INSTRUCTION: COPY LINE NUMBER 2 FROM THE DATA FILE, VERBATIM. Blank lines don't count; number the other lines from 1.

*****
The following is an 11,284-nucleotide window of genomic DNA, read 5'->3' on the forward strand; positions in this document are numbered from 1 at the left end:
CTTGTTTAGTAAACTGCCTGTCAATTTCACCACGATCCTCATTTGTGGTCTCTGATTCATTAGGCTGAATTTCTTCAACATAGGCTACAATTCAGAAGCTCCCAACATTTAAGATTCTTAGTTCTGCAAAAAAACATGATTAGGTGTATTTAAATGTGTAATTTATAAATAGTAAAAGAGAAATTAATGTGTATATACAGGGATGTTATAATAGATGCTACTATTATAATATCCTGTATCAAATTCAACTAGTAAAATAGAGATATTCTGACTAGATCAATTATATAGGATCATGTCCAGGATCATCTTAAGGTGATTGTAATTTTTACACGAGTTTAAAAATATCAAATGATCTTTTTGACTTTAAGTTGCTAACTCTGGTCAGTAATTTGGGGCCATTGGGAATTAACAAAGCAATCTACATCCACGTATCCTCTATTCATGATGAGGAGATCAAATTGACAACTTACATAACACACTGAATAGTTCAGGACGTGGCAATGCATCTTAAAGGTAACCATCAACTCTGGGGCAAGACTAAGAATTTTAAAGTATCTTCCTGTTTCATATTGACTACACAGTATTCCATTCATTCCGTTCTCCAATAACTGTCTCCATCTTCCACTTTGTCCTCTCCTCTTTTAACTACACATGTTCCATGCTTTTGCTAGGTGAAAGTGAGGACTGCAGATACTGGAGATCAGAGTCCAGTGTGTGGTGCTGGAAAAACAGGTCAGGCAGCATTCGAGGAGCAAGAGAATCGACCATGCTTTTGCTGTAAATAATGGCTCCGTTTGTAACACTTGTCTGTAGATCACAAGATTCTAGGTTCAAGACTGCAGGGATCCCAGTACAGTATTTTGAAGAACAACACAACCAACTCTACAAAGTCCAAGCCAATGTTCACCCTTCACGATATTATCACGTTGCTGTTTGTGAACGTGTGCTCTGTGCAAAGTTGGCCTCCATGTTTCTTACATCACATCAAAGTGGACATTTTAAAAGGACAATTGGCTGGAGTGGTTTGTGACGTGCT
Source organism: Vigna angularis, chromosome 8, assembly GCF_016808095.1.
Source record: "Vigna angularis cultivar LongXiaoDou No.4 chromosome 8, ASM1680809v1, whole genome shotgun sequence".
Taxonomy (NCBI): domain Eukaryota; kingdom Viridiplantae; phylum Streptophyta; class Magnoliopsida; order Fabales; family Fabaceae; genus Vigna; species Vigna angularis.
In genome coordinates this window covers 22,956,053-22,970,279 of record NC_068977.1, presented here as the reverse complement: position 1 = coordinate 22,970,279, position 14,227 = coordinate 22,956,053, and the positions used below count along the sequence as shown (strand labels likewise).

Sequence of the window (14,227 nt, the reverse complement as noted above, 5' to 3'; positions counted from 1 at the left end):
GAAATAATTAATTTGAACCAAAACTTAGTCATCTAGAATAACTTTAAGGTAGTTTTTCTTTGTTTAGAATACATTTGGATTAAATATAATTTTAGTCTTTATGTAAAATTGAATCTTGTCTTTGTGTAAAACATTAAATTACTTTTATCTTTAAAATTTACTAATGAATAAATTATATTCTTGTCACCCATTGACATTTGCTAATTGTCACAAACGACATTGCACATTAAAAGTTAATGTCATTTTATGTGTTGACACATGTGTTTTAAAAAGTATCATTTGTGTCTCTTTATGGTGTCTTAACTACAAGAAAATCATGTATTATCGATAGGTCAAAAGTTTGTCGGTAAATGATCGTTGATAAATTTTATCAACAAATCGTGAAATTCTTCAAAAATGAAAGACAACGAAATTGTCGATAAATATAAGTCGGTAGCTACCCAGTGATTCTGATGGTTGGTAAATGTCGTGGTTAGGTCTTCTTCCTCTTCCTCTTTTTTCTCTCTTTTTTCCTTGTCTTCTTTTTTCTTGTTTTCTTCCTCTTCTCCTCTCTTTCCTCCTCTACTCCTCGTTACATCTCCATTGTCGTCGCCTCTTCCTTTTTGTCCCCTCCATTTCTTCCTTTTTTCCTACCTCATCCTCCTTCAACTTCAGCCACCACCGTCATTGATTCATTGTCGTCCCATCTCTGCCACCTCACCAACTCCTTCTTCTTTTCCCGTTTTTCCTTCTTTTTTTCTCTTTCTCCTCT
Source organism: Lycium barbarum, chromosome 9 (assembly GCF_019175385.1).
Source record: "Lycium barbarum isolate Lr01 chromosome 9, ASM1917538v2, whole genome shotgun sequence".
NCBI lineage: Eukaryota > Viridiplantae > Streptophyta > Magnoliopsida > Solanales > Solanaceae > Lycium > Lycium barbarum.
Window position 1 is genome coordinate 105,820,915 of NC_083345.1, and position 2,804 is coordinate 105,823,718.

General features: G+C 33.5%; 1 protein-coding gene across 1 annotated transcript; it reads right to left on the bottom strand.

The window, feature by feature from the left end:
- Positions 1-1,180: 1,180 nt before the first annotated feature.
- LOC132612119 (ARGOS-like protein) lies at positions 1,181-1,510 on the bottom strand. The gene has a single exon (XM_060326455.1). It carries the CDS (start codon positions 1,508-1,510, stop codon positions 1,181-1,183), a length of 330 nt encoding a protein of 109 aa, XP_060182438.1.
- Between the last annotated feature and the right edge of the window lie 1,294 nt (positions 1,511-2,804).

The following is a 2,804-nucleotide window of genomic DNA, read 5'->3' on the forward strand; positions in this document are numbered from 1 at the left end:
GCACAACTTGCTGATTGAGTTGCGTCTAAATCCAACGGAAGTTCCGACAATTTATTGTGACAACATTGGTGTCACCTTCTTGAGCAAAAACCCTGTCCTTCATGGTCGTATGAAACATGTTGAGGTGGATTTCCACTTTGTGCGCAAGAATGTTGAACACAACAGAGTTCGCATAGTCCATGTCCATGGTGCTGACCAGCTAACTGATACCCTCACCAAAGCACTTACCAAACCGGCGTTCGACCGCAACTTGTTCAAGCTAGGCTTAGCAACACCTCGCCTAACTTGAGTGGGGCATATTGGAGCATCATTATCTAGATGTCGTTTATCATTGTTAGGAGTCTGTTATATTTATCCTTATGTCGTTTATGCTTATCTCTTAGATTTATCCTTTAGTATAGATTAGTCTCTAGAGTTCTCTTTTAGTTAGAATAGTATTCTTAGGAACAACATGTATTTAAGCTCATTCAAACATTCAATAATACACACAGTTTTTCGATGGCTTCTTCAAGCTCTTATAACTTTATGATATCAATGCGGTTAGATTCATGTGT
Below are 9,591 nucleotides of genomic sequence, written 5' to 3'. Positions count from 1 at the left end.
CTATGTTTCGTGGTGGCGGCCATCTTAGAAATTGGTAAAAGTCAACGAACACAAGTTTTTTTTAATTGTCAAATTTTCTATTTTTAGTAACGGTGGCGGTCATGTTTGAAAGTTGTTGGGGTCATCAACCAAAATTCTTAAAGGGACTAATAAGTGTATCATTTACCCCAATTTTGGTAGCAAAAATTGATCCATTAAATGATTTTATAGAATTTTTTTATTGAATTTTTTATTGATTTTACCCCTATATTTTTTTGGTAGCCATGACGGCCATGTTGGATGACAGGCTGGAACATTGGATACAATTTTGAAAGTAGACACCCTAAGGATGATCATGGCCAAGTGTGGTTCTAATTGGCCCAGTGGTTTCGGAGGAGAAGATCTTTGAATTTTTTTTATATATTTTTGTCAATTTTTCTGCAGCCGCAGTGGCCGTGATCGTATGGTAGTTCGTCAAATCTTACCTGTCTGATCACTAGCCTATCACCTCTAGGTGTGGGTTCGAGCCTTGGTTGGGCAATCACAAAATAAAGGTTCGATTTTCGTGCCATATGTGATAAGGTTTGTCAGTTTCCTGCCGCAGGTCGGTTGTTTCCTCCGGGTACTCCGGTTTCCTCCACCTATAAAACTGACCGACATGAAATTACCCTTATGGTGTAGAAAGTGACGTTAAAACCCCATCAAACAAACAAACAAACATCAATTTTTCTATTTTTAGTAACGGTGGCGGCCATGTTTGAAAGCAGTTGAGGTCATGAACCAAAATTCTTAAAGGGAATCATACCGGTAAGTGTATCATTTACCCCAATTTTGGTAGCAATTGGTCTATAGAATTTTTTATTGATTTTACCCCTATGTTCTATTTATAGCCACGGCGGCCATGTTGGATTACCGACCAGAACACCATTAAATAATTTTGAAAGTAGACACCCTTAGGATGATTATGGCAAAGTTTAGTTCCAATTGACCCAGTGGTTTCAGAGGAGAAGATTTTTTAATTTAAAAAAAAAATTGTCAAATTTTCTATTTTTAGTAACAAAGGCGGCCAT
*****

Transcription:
CTTGTTTAGTAAACTGCCTGTCAATTTCACCACGATCCTCATTTGTGGTCTCTGATTCATTAGGCTGAATTTCTTCAACATAGGCTACAATTCAGAAGCTCCCAACATTTAAGATTCTTAGTTCTGCAAAAAAACATGATTAGGTGTATTTAAATGTGTAATTTATAAATAGTAAAAGAGAAATTAATGTGTATATACAGGGATGTTATAATAGATGCTACTATTATAATATCCTGTATCAAATTCAACTAGTAAAATAGAGATATTCTGACTAGATCAATTATATAGGATCATGTCCAGGATCATCTTAAGGTGATTGTAATTTTTACACGAGTTTAAAAATATCAAATGATCTTTTTGACTTTAAGTTGCTAACTCTGGTCAGTAATTTGGGGCCATTGGGAATTAACAAAGCAATCTACATCCACGTATCCTCTATTCATGATGAGGAGATCAAATTGACAACTTACATAACACACTGAATAGTTCAGGACGTGGCAATGCATCTTAAAGGTAACCATCAACTCTGGGGCAAGACTAAGAATTTTAAAGTATCTTCCTGTTTCATATTGACTACACAGTATTCCATTCATTCCGTTCTCCAATAACTGTCTCCATCTTCCACTTTGTCCTCTCCTCTTTTAACTACACATGTTCCATGCTTTTGCTAGGTGAAAGTGAGGACTGCAGATACTGGAGATCAGAGTCCAGTGTGTGGTGCTGGAAAAACAGGTCAGGCAGCATTCGAGGAGCAAGAGAATCGACCATGCTTTTGCTGTAAATAATGGCTCCGTTTGTAACACTTGTCTGTAGATCACAAGATTCTAGGTTCAAGACTGCAGGGATCCCAGTACAGTATTTTGAAGAACAACACAACCAACTCTACAAAGTCCAAGCCAATGTTCACCCTTCACGATATTATCACGTTGCTGTTTGTGAACGTGTGCTCTGTGCAAAGTTGGCCTCCATGTTTCTTACATCACATCAAAGTGGACATTTTAAAAGGACAATTGGCTGGAGTGGTTTGTGACGTGCT